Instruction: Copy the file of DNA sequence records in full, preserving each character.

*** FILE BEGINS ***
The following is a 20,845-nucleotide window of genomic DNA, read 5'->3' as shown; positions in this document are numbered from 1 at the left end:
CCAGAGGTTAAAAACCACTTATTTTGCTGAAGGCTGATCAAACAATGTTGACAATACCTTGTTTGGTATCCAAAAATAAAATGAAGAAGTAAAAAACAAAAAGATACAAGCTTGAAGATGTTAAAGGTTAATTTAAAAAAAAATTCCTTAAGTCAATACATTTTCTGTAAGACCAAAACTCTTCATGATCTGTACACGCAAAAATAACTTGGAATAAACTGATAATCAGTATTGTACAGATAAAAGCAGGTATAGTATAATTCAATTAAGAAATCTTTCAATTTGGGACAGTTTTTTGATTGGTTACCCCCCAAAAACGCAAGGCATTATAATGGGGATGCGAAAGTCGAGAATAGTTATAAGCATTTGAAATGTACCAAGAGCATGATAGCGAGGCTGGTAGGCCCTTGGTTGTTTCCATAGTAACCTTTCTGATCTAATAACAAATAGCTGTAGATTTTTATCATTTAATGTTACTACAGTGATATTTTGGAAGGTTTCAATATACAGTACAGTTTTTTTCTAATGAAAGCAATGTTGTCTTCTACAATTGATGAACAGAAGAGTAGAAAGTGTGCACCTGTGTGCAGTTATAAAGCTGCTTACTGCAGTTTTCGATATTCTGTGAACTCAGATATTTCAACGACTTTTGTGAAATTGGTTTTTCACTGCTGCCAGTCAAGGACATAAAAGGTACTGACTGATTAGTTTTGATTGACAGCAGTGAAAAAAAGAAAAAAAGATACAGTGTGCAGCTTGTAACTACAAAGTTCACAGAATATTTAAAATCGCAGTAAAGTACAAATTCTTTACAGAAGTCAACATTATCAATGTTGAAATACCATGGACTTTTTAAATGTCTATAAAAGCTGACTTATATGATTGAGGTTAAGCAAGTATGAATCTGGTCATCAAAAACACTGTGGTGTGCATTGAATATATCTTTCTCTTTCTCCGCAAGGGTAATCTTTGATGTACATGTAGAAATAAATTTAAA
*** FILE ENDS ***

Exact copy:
The following is a 20,845-nucleotide window of genomic DNA, read 5'->3' as shown; positions in this document are numbered from 1 at the left end:
CCAGAGGTTAAAAACCACTTATTTTGCTGAAGGCTGATCAAACAATGTTGACAATACCTTGTTTGGTATCCAAAAATAAAATGAAGAAGTAAAAAACAAAAAGATACAAGCTTGAAGATGTTAAAGGTTAATTTAAAAAAAAATTCCTTAAGTCAATACATTTTCTGTAAGACCAAAACTCTTCATGATCTGTACACGCAAAAATAACTTGGAATAAACTGATAATCAGTATTGTACAGATAAAAGCAGGTATAGTATAATTCAATTAAGAAATCTTTCAATTTGGGACAGTTTTTTGATTGGTTACCCCCCAAAAACGCAAGGCATTATAATGGGGATGCGAAAGTCGAGAATAGTTATAAGCATTTGAAATGTACCAAGAGCATGATAGCGAGGCTGGTAGGCCCTTGGTTGTTTCCATAGTAACCTTTCTGATCTAATAACAAATAGCTGTAGATTTTTATCATTTAATGTTACTACAGTGATATTTTGGAAGGTTTCAATATACAGTACAGTTTTTTTCTAATGAAAGCAATGTTGTCTTCTACAATTGATGAACAGAAGAGTAGAAAGTGTGCACCTGTGTGCAGTTATAAAGCTGCTTACTGCAGTTTTCGATATTCTGTGAACTCAGATATTTCAACGACTTTTGTGAAATTGGTTTTTCACTGCTGCCAGTCAAGGACATAAAAGGTACTGACTGATTAGTTTTGATTGACAGCAGTGAAAAAAAGAAAAAAAGATACAGTGTGCAGCTTGTAACTACAAAGTTCACAGAATATTTAAAATCGCAGTAAAGTACAAATTCTTTACAGAAGTCAACATTATCAATGTTGAAATACCATGGACTTTTTAAATGTCTATAAAAGCTGACTTATATGATTGAGGTTAAGCAAGTATGAATCTGGTCATCAAAAACACTGTGGTGTGCATTGAATATATCTTTCTCTTTCTCCGCAAGGGTAATCTTTGATGTACATGTAGAAATAAATTTAAA